Contemplative Prayer: Knowing God in the Biblical Sense
“Now the man knew his wife Eve, and she conceived and bore Cain …”
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Issues in Biblical Translation
When translating any text into another language there are two approaches that one can take. On the one hand, literal translations strive to faithfully and consistently represent, as far as is possible, the source texts. In both Greek and Hebrew, which are the original languages of the Bible, word orderings are often different than they would be in English usage. A truly literal translation of biblical texts, then, would in many ways be incoherent, and certainly strange to our ears. The most literal translations are called interlinear glosses. They are a simple, word-for-word translation from the source text.
For an example, an interlinear gloss of John 1:1-3 would read: “In beginning was the Word, and the Word was with the God, and God was the Word. This One was in beginning with the God. All things through him came into and without him came into not even one that came into.” A literal translation such as this starts out familiar enough, but the passage quickly loses a meaningful flow when rendered into English this way.
It is necessary, therefore, to change some word orderings for the sake of flow and comprehension, and even to add a word or two. For example, the RSV has closely translated verse 3 into English as “All things came into being through him …”, only changing the word ordering a tad and adding the word “being” for comprehension’s sake.
The other tack that a Bible translation can take is an idiomatic translation, which seeks to reproduce the message of the original text (the understanding of which depends, in this case especially, on the interpretation of the translator), but prefers to use colloquialisms and idioms where these do not exist in the original manuscript. Often, such an approach to translation winds up replacing the ancient idioms in the original text with new idioms, as we shall see presently. This tends to distort or altogether obliterate nuances of meaning in the text, while also obscuring the thought patterns and associations behind the chosen words. What such a translation does make for is a very contemporary and even hip sounding Bible, but in this process we run the very real risk of obscuring important associations.
Adam Knew His Wife, Eve
The text that we will look at in this regard is Genesis 4:1. The interlinear gloss of this text reads, “And the man (Heb. adam) knew Eve his wife and she conceived and bore Cain …”. The NIV reads, “Adam made love to his wife Eve, and she became pregnant and gave birth to Cain.” The New Living Translation prefers the more Victorian, “Adam had sexual relations with his wife”. I have to admit to finding this a little amusing. “Sexual relations”? Why bother! Why not just say what the text says, “Adam knew his wife”?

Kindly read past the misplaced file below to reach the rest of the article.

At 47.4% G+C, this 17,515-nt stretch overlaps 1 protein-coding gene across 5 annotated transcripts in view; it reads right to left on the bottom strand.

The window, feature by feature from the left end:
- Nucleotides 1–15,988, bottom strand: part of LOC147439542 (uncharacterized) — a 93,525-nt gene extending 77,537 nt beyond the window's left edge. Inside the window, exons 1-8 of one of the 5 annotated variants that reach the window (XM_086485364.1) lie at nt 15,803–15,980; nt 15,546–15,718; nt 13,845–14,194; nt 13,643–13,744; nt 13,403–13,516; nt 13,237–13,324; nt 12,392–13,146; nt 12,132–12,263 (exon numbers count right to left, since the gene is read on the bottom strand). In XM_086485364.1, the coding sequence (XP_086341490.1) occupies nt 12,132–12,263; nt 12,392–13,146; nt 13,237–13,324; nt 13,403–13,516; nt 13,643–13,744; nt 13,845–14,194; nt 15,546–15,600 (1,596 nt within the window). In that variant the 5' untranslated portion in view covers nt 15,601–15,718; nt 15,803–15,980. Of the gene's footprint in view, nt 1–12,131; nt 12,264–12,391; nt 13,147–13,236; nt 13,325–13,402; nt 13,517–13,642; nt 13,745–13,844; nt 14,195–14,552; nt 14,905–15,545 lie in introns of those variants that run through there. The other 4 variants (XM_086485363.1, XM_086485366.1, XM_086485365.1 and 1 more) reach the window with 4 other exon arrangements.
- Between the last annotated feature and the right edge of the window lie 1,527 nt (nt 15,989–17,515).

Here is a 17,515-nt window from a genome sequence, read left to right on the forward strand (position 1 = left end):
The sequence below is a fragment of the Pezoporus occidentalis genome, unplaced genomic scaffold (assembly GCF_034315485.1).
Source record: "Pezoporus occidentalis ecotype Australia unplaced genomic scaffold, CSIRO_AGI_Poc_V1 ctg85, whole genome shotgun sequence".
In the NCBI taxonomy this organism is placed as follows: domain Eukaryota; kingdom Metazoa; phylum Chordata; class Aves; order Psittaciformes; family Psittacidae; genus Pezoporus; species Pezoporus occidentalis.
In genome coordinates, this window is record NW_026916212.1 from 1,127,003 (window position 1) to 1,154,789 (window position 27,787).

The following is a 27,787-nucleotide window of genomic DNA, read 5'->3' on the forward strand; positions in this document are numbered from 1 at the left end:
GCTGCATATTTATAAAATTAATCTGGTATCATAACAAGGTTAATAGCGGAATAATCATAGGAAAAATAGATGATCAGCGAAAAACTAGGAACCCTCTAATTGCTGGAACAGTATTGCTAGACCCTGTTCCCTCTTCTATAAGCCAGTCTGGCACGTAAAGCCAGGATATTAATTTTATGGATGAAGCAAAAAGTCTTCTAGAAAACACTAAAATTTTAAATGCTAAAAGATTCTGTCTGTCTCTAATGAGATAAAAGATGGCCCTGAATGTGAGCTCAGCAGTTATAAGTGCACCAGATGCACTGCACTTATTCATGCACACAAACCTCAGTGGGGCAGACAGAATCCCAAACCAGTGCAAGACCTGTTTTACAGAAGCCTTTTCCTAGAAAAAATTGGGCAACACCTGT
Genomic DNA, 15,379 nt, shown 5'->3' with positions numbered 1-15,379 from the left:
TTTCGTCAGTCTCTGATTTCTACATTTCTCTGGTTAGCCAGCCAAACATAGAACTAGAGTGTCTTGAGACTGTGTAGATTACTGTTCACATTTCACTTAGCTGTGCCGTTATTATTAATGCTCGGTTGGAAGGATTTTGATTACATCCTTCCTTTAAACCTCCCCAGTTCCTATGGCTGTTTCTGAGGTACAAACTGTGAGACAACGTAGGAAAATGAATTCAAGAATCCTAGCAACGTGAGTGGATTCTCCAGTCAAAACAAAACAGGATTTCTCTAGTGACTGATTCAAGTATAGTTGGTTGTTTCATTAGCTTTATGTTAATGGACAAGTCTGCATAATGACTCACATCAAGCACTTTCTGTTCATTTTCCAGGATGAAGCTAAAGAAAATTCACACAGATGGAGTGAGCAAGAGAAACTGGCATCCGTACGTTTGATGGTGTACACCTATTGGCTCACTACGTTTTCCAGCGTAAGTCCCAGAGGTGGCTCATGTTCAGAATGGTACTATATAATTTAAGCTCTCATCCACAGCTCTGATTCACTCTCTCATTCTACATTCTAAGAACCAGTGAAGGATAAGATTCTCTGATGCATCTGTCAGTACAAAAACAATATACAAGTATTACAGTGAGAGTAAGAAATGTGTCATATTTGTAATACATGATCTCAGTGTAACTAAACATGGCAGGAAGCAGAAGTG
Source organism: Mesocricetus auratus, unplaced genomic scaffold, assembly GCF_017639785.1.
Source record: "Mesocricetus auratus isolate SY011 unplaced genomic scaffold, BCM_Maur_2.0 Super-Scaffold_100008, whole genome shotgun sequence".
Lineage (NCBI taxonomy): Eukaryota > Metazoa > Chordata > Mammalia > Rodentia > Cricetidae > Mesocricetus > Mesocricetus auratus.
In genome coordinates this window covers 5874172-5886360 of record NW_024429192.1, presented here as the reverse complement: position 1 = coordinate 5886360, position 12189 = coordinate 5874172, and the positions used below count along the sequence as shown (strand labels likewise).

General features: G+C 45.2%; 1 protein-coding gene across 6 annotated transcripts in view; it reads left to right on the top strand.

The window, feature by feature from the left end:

Adam and Epistemology
The temptation is to dismiss the Hebrew phrase “Adam knew his wife” as a mere ancient Hebrew euphemism for having “sexual relations”, and so to render it into English according to this assumption. Obviously, Adam’s knowing Eve in this way got her pregnant, so it certainly does entail sex. The important question, however, is whether or not there is some hidden wisdom in this euphemism that needs to be highlighted. Does it mean more than just having sex?
We can ask similar questions regarding what it means to “conceive” as opposed to “become pregnant”, as well as to “bear” a child as opposed to the mere biological act of giving birth to one. But we will focus here on the word “to know”, and this question leads us to epistemology. Don’t let that word scare you. Epistemology is simply that aspect of philosophical and theological inquiry that has to do with the question of knowledge. How do we come to knowledge of things, especially knowledge of God, and what are the limits of knowledge, especially when talking about knowledge of God?
Biblical Epistemology: Knowledge as Intimacy
Based on the passage in question from Genesis 4, in biblical terms knowledge is not gained by abstraction, by standing apart from something and studying or dissecting it. Rather, knowledge of something is gained by intimacy, by experience, by partaking of its object and making of it a subject.
This is a very different understanding of knowledge than most of us carry today. To know something in the biblical sense is to be intimate with it. This is made clear in the phrase “Adam knew his wife, Eve”. The Hebrew word used here is yada, meaning “to know”. The translators of the Septuagint, the Greek Old Testament (which is the text that the New Testament writers used and quoted from), also uses here the Greek word “to know”, ginosko. Its meanings are many and subtle, including “to comprehend”, “to acknowledge”, “to recognize” and even “to choose”.
The biblical understanding of knowledge, then, is an experiential, direct, intimate way of knowing rather than an abstracted and removed way of knowing. To be faithful to a proper Christian understanding of both knowledge and sex we should feel compelled to translate this word correctly as “knew”. Adam did not merely have “sexual relations” with Eve, but he knew her by intimate union, and this union not only sets the standard for human marriage but also typifies the nuptial union of Christ with his Church, and so of God with creation (Rev 21:3). Through this one word, Adam’s knowing his wife becomes related to our knowing God. They are not equal, but an association is made.